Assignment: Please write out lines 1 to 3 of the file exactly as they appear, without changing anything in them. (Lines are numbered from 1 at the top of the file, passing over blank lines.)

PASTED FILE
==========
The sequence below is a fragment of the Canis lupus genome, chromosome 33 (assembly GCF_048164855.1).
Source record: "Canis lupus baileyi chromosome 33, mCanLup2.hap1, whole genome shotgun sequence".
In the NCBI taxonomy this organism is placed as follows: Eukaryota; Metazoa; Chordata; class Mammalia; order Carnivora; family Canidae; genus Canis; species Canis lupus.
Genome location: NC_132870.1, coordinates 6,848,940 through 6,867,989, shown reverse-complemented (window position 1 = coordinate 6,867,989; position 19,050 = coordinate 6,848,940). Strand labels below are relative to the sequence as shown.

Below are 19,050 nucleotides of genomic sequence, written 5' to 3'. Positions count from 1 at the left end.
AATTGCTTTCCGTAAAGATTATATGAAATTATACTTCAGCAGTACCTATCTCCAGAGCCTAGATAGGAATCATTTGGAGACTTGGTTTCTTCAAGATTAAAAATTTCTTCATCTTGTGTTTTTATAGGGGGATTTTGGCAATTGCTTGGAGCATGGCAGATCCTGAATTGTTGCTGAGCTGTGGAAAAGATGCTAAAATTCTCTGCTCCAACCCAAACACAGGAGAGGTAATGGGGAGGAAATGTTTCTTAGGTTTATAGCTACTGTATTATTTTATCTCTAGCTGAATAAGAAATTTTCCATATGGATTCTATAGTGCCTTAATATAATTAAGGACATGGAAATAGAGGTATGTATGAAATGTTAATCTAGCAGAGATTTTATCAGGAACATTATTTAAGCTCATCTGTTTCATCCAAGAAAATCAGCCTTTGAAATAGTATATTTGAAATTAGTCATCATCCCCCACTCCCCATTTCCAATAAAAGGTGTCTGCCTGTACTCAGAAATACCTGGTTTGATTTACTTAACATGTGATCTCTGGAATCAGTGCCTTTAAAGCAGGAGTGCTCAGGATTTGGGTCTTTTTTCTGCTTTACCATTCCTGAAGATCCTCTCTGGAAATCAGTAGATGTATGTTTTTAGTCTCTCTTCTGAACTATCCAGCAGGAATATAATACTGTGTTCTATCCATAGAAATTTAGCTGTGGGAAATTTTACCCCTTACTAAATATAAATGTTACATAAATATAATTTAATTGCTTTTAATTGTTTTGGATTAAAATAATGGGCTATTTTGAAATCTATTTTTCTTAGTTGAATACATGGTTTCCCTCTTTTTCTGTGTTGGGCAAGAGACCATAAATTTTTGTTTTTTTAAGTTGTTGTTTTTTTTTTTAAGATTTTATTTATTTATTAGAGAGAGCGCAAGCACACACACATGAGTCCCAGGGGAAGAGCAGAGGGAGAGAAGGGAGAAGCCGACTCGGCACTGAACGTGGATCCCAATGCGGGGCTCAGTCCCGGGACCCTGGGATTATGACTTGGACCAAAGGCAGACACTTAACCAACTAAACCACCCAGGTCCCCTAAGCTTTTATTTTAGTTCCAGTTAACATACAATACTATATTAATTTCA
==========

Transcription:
The sequence below is a fragment of the Canis lupus genome, chromosome 33 (assembly GCF_048164855.1).
Source record: "Canis lupus baileyi chromosome 33, mCanLup2.hap1, whole genome shotgun sequence".
In the NCBI taxonomy this organism is placed as follows: Eukaryota; Metazoa; Chordata; class Mammalia; order Carnivora; family Canidae; genus Canis; species Canis lupus.